WASHINGTON â€“ The Democratsâ€™ family feud went local Thursday when Rev. Al Sharpton accused Rep. Anthony Weiner of ignoring the needs of working people. The fiery activist reverend promised â€œpushbackâ€ if the Democratic lawmaker keeps attacking President Obama over the tax cut deal with Republicans. â€œIâ€™m against tax cuts for the rich tooâ€¦but this is absolutely over the top to blame this on President Obama,â€ Sharpton told the Daily News. â€œThe goal is to take care of working class people, not to attack the President.â€ Read more at NYDailyNews RELATED: Al Sharpton says the FCC should take on Limbaugh http://www.google.com/url?sa=t&source=web&cd=1&ved=0CBYQFjAA&url=http%3A%2F%2Fnewsone.com%2Fobama%2Fnewsonestaff2%2Fobama-to-sign-911-zadroga-health-bill-into-law%2F&rct=j&q=ZADROGA%20SITE%3A%20NEWSONE&ei=7x0BTbDLI9HAngeRm9nlDQ&usg=AFQjCNEcnuuahxc_r09-Pb2M0042FmQVdQ&cad=rja
New York â€” Theyâ€™re unlikely partners for a good cause. Frequent adversaries Rev. Al Sharpton and Police Commissioner Raymond Kelly teamed up Friday to announce a new gun buyback program that aims to take deadly weapons off the city streets. The duo announced that a Harlem church would host a NYPD Gun Stop event next month in which people can turn in a handgun for a reward â€“ no questions asked. â€œWe need to get beyond our differences in politics to preserve our lives,â€ said Sharpton as he stood next to Kelly at One Police Plaza. Read more at NYDailyNews Share this post on Facebook! CLICK HERE: Jay-Zâ€™s â€œDecodedâ€ Lands On NY Times Best Seller List [from TheUrbanDaily.com] Kanye Gets Booed During Thanksgiving Day Parade [VIDEO] [from TheUrbanDaily.com] 2010 Soul Train Music Awards [PERFORMANCES] [from HelloBeautiful.com] Whitney Houstonâ€™s Daughter Bobbi Kristina Gets Drunk, Makes Out With Girl [from HelloBeautiful.com]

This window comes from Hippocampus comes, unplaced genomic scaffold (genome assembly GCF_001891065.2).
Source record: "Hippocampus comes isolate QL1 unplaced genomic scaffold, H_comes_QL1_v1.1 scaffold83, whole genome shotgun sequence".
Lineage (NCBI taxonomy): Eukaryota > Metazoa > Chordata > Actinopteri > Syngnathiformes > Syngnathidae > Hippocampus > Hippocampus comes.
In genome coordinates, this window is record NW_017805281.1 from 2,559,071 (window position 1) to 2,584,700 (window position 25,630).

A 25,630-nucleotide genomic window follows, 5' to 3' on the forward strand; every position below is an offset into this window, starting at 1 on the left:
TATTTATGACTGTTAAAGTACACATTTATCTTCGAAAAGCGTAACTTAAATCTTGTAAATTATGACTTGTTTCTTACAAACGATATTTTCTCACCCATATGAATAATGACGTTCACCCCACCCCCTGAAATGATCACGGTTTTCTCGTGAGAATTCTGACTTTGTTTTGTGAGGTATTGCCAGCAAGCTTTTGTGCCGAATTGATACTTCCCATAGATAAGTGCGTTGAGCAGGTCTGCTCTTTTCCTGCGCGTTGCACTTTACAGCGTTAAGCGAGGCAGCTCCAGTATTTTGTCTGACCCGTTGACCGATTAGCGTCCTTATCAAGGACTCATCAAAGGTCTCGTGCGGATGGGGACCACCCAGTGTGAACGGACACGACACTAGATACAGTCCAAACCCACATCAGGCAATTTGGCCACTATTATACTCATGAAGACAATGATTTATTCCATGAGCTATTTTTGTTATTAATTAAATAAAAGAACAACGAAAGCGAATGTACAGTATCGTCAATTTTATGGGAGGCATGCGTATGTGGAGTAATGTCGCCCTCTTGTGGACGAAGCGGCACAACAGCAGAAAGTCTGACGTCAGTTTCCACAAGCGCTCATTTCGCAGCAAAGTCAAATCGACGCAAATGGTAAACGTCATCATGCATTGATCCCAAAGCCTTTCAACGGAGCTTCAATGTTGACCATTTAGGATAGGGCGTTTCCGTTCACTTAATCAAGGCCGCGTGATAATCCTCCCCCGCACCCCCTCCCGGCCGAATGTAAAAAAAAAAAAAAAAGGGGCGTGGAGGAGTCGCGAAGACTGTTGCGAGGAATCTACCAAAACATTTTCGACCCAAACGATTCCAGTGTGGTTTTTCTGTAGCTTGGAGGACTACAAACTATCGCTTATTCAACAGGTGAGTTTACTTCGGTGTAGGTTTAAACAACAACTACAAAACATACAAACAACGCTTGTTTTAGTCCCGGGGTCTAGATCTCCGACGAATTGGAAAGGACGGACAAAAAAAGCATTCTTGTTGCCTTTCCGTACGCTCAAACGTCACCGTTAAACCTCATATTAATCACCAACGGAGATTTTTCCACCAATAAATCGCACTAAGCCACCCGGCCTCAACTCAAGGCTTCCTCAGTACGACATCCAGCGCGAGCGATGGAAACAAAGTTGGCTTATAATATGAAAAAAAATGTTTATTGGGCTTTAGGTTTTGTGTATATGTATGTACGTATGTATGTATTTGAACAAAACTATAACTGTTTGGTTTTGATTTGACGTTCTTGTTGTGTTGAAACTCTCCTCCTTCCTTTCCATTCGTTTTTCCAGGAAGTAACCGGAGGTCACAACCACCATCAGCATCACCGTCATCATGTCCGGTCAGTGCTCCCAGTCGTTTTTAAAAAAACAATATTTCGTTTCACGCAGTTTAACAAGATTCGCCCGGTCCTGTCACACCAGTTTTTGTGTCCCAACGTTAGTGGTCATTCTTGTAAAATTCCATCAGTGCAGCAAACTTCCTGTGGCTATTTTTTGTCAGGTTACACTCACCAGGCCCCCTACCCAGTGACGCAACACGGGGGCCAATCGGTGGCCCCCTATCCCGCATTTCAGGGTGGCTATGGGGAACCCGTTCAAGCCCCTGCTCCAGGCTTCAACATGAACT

Letâ€™s begin with the premise that no people, culture, religious, racial or ethnic group is by definition immoral. Not acknowledging this, at the core, is the problem with Juan Williamsâ€™ gross generalization about Muslims that recently got him fired from National Public Radio (NPR). But if NPRâ€™s â€œFresh Airâ€ interview last week with the rapper Jay-Z about his new book Decoded is any indication, itâ€™s a message still lost on Terry Gross. To be sure, Juan Williams revealed his bias by openly expressing his personal opinion. Terry Gross didnâ€™t do that. Instead the bias is more subtle and insidious and lurks in the line of questioning. While not as shocking as the obvious blanket condemnation Juan Williams advanced, the Terry Gross/ Jay-Z interview is even more problematic because it illuminates a tendency pervasive in todayâ€™s news media. This is a moment in which Blacks can be embraced and promoted at the same time that their humanity is dismantledâ€”all in a 30-second sound bite. Throughout her interview with Jay-Z, Gross kept returning the discussion to those places that reinforce the idea of Black culture as immoral and Black people as corrupt and/or corruptible. Such anti-Black arguments that once lived primarily in conservative public policy debates have now worked their way into national culture (especially in film, television, news media and politics) to the degree that these views are now widely accepted as the norm. In short, racial disparities in education, unemployment, criminal justice, wealth-building, and more are rooted in Black cultural failing alone. As this logic prevails, itâ€™s impossible to gain traction on any targeted policy solutions regarding the problems disproportionately facing Blacks. President Obama realizes this. Hence his colorblind politics, a policy approach that anti-racist activist Tim Wise documents in detail in his new book, Colorblind. However, one wonders to what extent even liberal journalists like Terry Gross realize they are collaborators. To grasp the full extent to which Gross emboldens conservative ideas about race, one should listen to the entire 45-minute interview. For now, let this brief exchange illustrate the point, GROSS: Your father left when you were very young. And you say that most of your friendsâ€™ fathers had left. You say, â€œOur fathers were gone, usually because they just bounced. But we took their old records and used them to build something fresh.â€ Thatâ€™s really interesting that one of your things that your father leaves behind that you can use is his records. JAY-Z: Yeah, I guess thereâ€™s a bright side to everything right? GROSS: Yeah, well, thatâ€™s one way of looking at it. Any great interviewerâ€”and Gross is at the top of her gameâ€”knows the role he or she plays in the outcome. Part of the science is in framing the questions. The advancing of conservative rhetoric about Blacks persists, whether Gross is bluntly asking Jay about crimes he committed 15 years ago (crack sales and assault), or inquiring about his motherâ€™s parental decisions: â€œYou ended up selling crack and helping your mother, as a single mother, support the family. Did she know thatâ€™s how you were making the money?â€ Whatâ€™s the takeaway message? That Jayâ€™s mom was a single parent that made poor choices, let her teenage son sell drugs and is unprincipled because she knows the money heâ€™s using to support the family comes from drug sales. Itâ€™s a narrative weâ€™ve heard from the Republican Revolution of 1994 to the recent well-financed media blitz that resulted in the mid-term shellacking of the Democrats. And Terry Gross never goes off message. In a nearly hour long interview with a self-made record executive mogul and entrepreneur worth at least half a billion, on the occasion of the publication of a book he deems a coming of age story for his generation, the most pressing questions on the table range from insight into drug dealing to why rappers grab their crotches? Donâ€™t get me wrong. Iâ€™m not saying that folks should boycott NPR or even â€œFresh Air.â€ And Iâ€™m not saying Gross should be fired. What Iâ€™m after is something much largerâ€”a radical shift away from the growing tendency to allow conservative race analysis to dominate the ways Americans think and talk about race. Ironically, Jay-Z points us to the territory in at least one of his responses to Gross: â€œI know all sorts of people saw their lives destroyedâ€”but in America, we process that sort of thing as a tragedy,â€ he tells Gross when she asks him about Hurricane Katrina, Kanye West and George Bush. â€œWhen it happens to black people, it feels like something else, like history rerunning its favorite loop.â€ Given how pervasive this narrative have become, itâ€™s going take much more than firing journalists like Gross and Williams to purge that â€œfavorite loopâ€ from our national culture. Bakari Kitwana is senior media fellow at the Harvard Law-based think tank, The Jamestown Project and the author of the forthcoming Hip-Hop Activism in the Obama Era (Third World Press, 2011). RELATED: How Blacks are faring in todayâ€™s economy?